If there was ever any wonder where the phrase “ugly Americans” emanated from, the song “America the Beautiful” brought the answer last Sunday night.
While more than 100 million viewers watched the Super Bowl, a relatively innocuous commercial from Coca-Cola sparked a mini uprising.
I saw the commercial as it occurred and didn’t give it a second thought. Cute. Not funny. No one was hit in the groin. Now get me back to the football game.
When I heard the next day that some $4 million commercial had offended a boisterous segment of our population, I stretched my mind to think which one it could possibly be.
John Stamos taking off his pants? Bob Dylan selling out? GoDaddy.com superimposed Danica Patrick’s head onto the torso of a bodybuilder. That was disturbing. Oh, I know. It was Budweiser supporting interspecies love between a puppy and a Clydesdale.
Of course, I was wrong. What earned the ire of certain Americans was Coke’s minute-long version of “America the Beautiful,” which was sung in eight languages while a hodge-podge of people of different races, colors and creeds — even a brief glimpse of a gay family — crossed the screen.
Somehow, some people took instant and vociferous offense to the ad because the song celebrating America’s beauty was sung in foreign tongues.
Twitter exploded, almost literally, and Coca-Cola’s Facebook page became a war zone.
Using the hashtags #americaisbeautiful or #speakamerican or #cokesucks or #(er, have family relations with Coke), they expressed outrage. Boycotts were threatened. Expletives were thrown about.
“This is America … speak English idiots!” ““Take this Coke and stick it up your $%&!!” “Way to ruin an American song.”
The people of Coca-Cola were called terrorists or communists, or worse, communist terrorists.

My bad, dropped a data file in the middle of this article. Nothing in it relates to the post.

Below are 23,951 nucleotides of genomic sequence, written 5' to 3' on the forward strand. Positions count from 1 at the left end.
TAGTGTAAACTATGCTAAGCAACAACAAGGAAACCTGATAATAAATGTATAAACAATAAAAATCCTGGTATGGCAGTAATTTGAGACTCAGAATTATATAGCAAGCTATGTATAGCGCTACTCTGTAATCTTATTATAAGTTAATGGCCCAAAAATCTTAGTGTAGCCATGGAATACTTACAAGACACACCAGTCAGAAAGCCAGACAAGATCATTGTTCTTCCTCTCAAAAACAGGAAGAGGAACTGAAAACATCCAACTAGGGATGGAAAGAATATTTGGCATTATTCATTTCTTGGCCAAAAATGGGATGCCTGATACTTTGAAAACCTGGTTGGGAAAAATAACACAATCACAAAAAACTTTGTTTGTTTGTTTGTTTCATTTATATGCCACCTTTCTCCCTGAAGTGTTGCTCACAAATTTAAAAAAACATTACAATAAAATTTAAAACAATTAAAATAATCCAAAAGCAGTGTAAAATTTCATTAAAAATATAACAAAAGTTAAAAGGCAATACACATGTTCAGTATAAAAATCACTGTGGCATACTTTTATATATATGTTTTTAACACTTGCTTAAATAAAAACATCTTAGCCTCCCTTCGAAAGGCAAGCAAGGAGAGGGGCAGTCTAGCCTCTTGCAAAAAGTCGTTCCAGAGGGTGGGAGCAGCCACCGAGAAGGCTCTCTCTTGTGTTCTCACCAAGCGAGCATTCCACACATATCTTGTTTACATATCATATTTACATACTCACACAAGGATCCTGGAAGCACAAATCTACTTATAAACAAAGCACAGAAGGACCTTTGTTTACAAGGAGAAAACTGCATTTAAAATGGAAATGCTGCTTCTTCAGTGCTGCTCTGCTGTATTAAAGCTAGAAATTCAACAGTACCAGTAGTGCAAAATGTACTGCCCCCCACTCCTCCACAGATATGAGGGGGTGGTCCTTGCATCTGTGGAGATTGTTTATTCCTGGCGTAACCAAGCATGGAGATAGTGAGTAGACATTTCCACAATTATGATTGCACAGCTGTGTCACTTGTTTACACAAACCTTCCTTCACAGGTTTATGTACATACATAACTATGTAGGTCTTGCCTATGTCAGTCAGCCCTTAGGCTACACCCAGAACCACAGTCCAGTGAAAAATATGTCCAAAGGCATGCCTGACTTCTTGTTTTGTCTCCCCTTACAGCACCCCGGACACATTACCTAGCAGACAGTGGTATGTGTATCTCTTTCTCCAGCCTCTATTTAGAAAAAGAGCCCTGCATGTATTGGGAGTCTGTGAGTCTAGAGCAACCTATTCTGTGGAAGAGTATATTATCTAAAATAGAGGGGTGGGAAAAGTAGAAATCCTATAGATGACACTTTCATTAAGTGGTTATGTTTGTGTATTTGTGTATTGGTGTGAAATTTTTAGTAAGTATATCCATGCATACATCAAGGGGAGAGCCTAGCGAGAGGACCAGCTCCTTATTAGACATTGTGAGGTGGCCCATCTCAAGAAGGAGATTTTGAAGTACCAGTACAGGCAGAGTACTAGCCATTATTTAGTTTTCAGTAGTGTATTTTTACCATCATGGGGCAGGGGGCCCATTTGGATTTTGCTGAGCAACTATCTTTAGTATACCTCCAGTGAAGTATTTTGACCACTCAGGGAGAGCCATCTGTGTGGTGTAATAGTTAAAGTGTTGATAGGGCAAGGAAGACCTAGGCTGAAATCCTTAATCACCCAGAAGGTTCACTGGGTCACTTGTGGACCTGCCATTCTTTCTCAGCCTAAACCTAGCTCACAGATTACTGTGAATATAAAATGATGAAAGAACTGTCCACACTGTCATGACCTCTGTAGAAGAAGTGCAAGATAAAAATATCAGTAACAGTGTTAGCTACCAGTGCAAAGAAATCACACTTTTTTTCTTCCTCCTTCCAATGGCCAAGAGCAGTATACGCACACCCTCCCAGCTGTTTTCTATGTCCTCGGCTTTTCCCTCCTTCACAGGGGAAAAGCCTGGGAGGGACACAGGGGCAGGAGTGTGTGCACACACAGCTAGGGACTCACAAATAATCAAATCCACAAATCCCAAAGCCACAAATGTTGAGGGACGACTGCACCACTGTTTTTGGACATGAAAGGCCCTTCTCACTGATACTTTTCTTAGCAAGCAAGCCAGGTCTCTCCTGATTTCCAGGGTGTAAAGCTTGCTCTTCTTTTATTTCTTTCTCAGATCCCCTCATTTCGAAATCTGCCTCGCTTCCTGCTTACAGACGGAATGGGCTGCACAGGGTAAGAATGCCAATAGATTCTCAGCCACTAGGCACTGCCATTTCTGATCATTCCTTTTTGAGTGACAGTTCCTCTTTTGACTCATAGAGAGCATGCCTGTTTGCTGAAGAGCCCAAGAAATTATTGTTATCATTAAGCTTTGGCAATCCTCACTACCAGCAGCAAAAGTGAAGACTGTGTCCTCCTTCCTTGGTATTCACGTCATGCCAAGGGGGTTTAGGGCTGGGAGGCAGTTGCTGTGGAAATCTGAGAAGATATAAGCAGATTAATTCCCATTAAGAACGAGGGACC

And, yes, some blamed President Obama.
You would have thought the Atlanta-based corporation had done something radical, like bringing back New Coke, or taking “God” out of the song, but no. The Coke recipe remains the same, and God was still in “America the Beautiful” and sung in English.
I thought that perhaps these were all merely just Denver fans who were angry and bitter about Peyton Manning’s performance, but the complaints came in from everywhere.
Were we really so much more advanced as a society in 1971? Back then, Coca-Cola rolled out its “I’d like to teach the World to Sing” campaign (and now that song is in my head and I can’t get it out, in perfect harmony) and there wasn’t even the hint of outrage.
I fear that these protesters may take the next obvious step and push the Statue of Liberty into New York Harbor (#MadameLiberty). Mon dieu! It is, after all, a French creation.
Just wait until these people find out that with a click of their remote control, they can get all their favorite TV shows in Spanish. Huh. Maybe we can sneak into all their homes and do this for them.
I suppose that it’s nice that we in the United States have the freedom to launch ridiculous protests over anything that doesn’t fit with our personal image of patriotism, but it’s hard to picture any other nation reacting this way over such an innocuous thing.
Heck, we could sing “Oh Canada” in pig Latin, accompanied by a live sacrifice and hobos playing trash-can lids, and our neighbors to the North would shrug their shoulders. If we subtly accused them of being an inclusive melting pot that is the envy of other nations, I’m pretty sure they’d smile.
The conspiracy theorist in me wonders if Coca-Cola didn’t plant the cyber protesters to build awareness of its ad. Or if Pepsi didn’t plant the protesters to spark a boycott that would make it the cola of choice.
It’s better to believe that than to think that our land of immigrants still has so many small-minded xenophobes.
At press time, Coca-Cola still planned to roll out a longer version of its ad — no doubt involving the burning of American flags and the drowning of a bald eagle in a vat of Coke Zero — for the Winter Olympics. It is, after all, a free country.
Now excuse me while I go crack open an ice-cold Coke.
Email Steve Ouellette:email@example.com